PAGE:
Wildlife still in danger


PETALING JAYA: Despite the lockdown and disruptions caused by the Covid-19 pandemic, trafficking and illicit trade of protected wildlife species continue to pose a significant threat to biodiversity worldwide.

According to the United Nations Office on Drugs and Crime’s (UNODC) third edition of the World Wildlife Crime Report 2024, the pandemic had a mixed impact on wildlife trafficking.

The report, released yesterday, said that while there was a notable reduction in trafficking from personal baggage in air transport due to travel restrictions and seizures, information suggested that the overall trafficking levels did not see a significant decline.

ALSO READ: UN report warns of broader environmental consequences of wildlife trafficking

It found action against illegal wildlife trade increased from 2017 onwards, hitting its peak during the pandemic period between 2020 and 2021.

The findings, including data from the Convention on International Trade in Endangered Species of Wild Fauna and Flora Annual Illegal Trade Reports, revealed a staggering 140,000 wildlife seizure incidents involving some 4,000 plant and animal species between 2015 and 2021.

The estimated seizures involved 13 million items weighing over 16,000 tonnes during the seven-year period.

The illegal items were meant for a wide range of sectors including food, medicine, live animal and plant keeping, and as “luxury” goods.

Despite the significant number of seizures, the UNODC said these figures likely represented only a fraction of actual wildlife trafficking activities with the true scale of the illegal trade being far larger.

It said the pandemic also caused disruptions to enforcement actions and shifts in trafficking methods which potentially could have led to under reporting.

“While the Covid-19 pandemic has reshaped some aspects of wildlife trafficking, the underlying challenges remain,” the UNODC said.

The report said enforcement efforts had increased globally over the past two decades with many countries forming specialised units, multi-agency teams and national strategies to combat wildlife crime.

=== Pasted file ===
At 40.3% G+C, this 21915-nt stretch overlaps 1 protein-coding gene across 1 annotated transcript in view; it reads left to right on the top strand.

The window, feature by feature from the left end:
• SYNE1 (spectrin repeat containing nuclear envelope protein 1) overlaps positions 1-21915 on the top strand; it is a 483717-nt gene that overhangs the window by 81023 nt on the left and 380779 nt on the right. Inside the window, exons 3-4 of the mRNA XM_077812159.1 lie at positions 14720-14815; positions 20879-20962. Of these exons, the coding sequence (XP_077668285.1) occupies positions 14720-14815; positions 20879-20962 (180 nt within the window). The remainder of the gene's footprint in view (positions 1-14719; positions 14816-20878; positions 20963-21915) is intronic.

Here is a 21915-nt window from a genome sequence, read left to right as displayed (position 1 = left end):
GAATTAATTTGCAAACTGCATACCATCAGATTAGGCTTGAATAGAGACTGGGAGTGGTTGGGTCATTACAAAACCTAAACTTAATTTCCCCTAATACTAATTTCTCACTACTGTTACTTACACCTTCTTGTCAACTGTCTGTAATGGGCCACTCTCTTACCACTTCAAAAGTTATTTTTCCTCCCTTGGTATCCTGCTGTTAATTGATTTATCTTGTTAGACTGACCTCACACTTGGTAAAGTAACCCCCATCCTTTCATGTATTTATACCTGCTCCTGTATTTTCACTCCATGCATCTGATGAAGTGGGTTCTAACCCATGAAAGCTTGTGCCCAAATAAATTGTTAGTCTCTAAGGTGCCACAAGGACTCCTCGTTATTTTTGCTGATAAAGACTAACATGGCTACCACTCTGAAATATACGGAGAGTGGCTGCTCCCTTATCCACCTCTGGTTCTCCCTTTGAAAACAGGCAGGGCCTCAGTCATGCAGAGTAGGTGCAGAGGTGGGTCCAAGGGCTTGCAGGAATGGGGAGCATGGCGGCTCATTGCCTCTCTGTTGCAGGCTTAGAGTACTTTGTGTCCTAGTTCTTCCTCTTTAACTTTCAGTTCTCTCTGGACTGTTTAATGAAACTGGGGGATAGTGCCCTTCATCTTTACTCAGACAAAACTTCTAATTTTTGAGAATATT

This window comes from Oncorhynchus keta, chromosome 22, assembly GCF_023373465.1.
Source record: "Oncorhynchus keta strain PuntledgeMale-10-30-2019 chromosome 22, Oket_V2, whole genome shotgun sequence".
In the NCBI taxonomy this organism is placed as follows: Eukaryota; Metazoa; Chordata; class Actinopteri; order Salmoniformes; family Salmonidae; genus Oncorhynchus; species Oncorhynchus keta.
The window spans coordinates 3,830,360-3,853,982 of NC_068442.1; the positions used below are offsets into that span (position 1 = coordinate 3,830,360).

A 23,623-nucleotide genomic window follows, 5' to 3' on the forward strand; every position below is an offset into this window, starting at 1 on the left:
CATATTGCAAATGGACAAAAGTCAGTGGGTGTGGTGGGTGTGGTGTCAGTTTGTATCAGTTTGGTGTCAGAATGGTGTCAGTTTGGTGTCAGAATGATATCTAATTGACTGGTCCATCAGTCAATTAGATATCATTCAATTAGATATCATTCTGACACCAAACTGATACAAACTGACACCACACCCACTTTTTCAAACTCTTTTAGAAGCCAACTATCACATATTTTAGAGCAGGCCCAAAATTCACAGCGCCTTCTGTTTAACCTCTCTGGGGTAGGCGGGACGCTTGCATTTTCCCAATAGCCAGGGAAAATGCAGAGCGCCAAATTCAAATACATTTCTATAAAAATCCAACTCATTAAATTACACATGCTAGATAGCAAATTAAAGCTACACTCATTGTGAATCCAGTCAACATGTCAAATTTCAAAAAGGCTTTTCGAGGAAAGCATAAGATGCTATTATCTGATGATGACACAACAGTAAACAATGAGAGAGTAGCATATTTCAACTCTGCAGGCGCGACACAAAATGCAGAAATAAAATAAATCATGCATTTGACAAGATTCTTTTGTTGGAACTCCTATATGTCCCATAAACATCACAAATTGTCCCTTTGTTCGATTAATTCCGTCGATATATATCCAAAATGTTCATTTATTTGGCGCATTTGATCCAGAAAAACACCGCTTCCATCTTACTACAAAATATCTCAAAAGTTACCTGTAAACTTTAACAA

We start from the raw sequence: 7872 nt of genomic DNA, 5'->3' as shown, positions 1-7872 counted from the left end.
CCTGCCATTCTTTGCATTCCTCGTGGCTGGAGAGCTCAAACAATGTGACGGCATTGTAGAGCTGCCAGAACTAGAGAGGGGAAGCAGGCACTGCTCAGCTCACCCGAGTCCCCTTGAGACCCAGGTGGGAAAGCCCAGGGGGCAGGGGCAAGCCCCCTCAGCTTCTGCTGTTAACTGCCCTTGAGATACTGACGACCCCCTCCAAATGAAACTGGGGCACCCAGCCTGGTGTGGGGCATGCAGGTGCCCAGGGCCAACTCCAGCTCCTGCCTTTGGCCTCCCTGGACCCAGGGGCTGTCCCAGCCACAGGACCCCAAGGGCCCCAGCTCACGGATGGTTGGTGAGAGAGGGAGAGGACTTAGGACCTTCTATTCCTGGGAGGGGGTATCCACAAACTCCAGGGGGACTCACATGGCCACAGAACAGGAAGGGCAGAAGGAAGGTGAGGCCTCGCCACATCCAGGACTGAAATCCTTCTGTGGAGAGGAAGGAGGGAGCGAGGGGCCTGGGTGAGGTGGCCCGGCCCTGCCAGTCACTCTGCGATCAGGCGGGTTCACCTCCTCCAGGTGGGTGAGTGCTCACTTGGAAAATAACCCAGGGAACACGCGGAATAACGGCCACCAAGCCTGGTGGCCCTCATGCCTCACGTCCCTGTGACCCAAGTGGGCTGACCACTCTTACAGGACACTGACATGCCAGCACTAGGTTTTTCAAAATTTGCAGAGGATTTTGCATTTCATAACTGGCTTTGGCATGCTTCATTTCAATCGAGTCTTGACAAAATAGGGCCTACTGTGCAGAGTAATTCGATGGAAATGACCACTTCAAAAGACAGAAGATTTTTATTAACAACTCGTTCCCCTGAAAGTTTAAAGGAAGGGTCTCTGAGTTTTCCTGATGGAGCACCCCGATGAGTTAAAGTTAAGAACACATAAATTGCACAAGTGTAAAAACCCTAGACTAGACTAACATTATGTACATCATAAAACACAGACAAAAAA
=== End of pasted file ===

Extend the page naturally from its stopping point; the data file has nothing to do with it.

But assessing the impact of enforcement measures remains challenging.

However, findings showed that the clamping down on trafficking of high-profile commodities such as elephant ivory and rhinoceros horn had shown progress over the past decade, with poaching, seizure levels and market prices sharply declining, although occasional large seizures of both commodities continue to occur.

The UNODC also emphasised the need for consistent vigilance and collaboration at national, regional and international levels to address wildlife trafficking effectively.

“Addressing wildlife trafficking requires a comprehensive and coordinated approach which include strengthening enforcement, recognising underlying socio-economic drivers and enhancing international cooperation to combat corruption and illicit financial flows,” UNODC said.

In Malaysia, a steep decrease of over 60% in wildlife poaching and trafficking was recorded during the pandemic mainly due to the movement control order (MCO) in 2020 and 2021, according to the Wildlife and National Parks Department (Perhilitan).

It said apart from the MCO, the National Task Force was formed, comprising 19 enforcement agencies to counter wildlife crimes under an operation codenamed Ops Bersepadu Khazanah.

It made a significant impact when more than 350 people were detained and RM36mil worth of protected and endangered animals, their body parts and flora were seized.

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